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Australian university says the English ‘invaded’ Australia in 18th c.

US Rep. Ilhan Omar (D-MN) (L) talks with Speaker of the House Nancy Pelosi (D-CA) during a rally with fellow Democrats before voting on H.R. 1, or the People Act, on the East Steps of the US Capitol on March 08, 2019 in Washington, DC. (AFP photo)
This file photo shows a print from a painting showing Captain James Cook (1728-1779) on the east coast of what is now Australia.

A leading Australian university has defended its decision to advise students to use the term "invaded" rather than "settled" to describe the arrival of Britons in the country back in the 18th century.

The University of New South Wales' (UNSW) stood with its decision to also use "occupied" and "colonized" after being accused of "rewriting history." 

UNSW's guidelines urge students against saying James Cook “discovered” Australia, pointing out that Aboriginal peoples and Torres Strait Islanders had lived there long before Cook’s arrival.

“Describing the arrival of the Europeans as a ‘settlement’ attempts to view Australian history from the shores of England rather than the shores of Australia,” the guidelines read.

“Captain Cook arrived; hence it was impossible for Cook to be the first person to ‘discover’ Australia. Most Aboriginal people find the use of the word ‘discovery’ offensive,” it said.

Students were also advised to use the term “Aboriginal people” rather than terms such as “Aborigines.”

The guidelines sparked anger from several commentators, with Australia’s Daily Telegraph newspaper leading the criticism and printing a front page, which read “UNSW rewrites the history books to state Cook ‘invaded’ Australia.”

The university dismissed accusations that it is trying to “dictate” the language used by its students.

“The guide does not mandate what language can be used. Rather, it uses a more appropriate/less appropriate format, providing a range of examples,” the UNSW said.

“Recognizing the power of language, the terminology guide is designed as a resource to assist staff and students in describing Indigenous Australian peoples and their history and culture,” the statement read.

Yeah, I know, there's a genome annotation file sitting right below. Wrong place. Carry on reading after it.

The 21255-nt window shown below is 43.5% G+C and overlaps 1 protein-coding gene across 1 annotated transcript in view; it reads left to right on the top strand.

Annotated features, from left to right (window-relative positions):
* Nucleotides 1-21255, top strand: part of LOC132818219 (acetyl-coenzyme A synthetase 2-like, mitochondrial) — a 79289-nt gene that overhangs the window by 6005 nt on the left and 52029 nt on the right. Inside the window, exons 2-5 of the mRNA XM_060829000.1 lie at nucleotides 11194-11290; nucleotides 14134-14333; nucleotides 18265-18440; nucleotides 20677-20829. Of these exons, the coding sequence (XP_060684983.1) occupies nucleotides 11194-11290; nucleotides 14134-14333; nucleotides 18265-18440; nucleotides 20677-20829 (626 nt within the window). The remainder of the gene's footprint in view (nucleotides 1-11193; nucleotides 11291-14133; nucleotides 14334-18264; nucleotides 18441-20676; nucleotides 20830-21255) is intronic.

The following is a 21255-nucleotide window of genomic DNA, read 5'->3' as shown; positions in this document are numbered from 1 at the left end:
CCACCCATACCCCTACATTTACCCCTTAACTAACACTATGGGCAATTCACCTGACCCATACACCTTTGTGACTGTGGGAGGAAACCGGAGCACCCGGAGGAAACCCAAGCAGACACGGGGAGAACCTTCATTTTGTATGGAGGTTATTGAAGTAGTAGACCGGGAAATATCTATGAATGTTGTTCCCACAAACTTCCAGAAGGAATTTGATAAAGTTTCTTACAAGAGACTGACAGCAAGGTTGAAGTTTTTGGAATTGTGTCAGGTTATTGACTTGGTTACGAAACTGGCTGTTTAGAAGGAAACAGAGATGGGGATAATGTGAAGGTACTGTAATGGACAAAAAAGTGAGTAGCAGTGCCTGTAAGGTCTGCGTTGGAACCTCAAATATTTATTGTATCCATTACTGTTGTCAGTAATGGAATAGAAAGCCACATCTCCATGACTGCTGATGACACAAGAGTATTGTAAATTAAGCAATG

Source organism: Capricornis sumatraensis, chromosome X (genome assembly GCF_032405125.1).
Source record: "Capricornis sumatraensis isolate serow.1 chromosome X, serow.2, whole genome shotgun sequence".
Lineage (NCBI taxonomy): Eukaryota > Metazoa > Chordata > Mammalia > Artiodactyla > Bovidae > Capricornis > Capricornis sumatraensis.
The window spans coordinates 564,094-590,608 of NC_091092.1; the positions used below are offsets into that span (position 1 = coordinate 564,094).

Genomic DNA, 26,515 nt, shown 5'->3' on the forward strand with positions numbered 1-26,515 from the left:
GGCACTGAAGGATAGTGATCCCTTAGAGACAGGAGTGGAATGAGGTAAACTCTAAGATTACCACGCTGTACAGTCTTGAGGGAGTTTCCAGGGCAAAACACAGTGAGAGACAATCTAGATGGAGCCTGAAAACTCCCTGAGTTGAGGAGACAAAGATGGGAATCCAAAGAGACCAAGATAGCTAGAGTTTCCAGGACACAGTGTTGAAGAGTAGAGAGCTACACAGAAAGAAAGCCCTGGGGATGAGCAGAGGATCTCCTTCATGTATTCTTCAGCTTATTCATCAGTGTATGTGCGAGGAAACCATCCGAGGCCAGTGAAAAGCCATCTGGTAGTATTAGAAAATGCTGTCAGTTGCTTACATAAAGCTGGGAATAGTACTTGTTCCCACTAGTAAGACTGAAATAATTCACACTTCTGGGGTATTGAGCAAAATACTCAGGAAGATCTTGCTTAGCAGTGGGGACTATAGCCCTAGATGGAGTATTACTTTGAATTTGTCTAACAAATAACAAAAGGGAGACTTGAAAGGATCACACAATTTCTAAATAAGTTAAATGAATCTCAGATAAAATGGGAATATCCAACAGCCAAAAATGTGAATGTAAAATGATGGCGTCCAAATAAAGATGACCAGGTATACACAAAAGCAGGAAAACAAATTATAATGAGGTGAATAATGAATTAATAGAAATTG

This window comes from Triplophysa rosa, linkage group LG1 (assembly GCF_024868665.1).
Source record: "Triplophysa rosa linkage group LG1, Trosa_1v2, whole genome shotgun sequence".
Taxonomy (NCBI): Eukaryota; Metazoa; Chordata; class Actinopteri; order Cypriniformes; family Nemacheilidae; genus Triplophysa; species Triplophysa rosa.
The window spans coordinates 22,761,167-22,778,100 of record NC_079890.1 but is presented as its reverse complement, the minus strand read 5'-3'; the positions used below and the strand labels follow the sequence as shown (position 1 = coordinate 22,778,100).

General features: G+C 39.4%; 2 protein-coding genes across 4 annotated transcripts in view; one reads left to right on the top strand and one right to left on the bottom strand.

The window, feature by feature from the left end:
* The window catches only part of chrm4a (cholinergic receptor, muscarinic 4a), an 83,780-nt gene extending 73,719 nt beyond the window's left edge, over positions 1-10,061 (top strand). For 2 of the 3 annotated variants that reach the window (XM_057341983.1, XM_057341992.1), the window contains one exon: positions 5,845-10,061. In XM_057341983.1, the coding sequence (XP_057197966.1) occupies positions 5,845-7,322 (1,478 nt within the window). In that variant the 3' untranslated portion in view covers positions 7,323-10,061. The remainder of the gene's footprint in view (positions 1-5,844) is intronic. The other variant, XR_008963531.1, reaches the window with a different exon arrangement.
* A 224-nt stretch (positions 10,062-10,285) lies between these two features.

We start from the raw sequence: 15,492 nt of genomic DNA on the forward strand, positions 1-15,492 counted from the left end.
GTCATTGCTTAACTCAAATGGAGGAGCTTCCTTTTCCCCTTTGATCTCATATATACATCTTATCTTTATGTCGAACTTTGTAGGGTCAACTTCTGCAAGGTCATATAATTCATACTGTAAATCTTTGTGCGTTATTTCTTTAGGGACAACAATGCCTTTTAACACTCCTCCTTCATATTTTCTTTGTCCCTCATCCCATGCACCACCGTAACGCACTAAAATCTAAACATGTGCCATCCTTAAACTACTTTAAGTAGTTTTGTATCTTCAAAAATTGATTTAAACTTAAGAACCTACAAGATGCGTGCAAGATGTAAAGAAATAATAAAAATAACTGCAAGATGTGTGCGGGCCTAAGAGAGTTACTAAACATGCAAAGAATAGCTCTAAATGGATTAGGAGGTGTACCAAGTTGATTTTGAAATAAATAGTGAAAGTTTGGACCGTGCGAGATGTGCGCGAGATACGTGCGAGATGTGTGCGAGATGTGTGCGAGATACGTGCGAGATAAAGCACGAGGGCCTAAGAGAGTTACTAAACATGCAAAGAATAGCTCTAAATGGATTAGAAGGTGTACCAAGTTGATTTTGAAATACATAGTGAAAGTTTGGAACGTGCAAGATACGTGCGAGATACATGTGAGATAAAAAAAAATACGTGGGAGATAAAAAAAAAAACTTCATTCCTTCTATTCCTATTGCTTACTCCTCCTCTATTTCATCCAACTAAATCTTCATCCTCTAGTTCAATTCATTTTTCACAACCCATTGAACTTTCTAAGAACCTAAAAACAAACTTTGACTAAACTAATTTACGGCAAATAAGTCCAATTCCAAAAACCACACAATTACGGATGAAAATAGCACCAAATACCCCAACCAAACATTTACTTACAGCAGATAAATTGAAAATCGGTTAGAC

“The University is committed to giving all our students a positive and inclusive learning experience and respecting and learning about Indigenous knowledge is integral to that,” it said.

A top Australian politician sided with the UNSW guidelines, saying she supported universities teaching “the truth.”

“For many years, Australian schools and Australian institutions have not told the truth about the way in which Australia was settled,” Queensland State Premier Annastacia Palaszczuk said on Wednesday.

“A lot of Indigenous people lost their lives, there were massacres and the truth always must be told,” she said.

This file photo shows Aboriginal peoples in Australia around 1880.

There were already more than 250 tribes of Aboriginal people living on the east coast of what is now Australia when Cook claimed possession of the land on behalf of the British Empire in 1770.

Those tribes were later denied the rights to land, citizenship, and equal status during a process of colonization and land confiscation.

Around 500,000 of Australia’s 22 million-strong population claim Aboriginal heritage and cultural values.

Amnesty International has criticized the Australian government for what it describes as racially discriminatory policies toward the Aborigines.

Indigenous communities are considered the most disadvantaged in Australia, suffering higher rates of imprisonment, unemployment, illness and child mortality.

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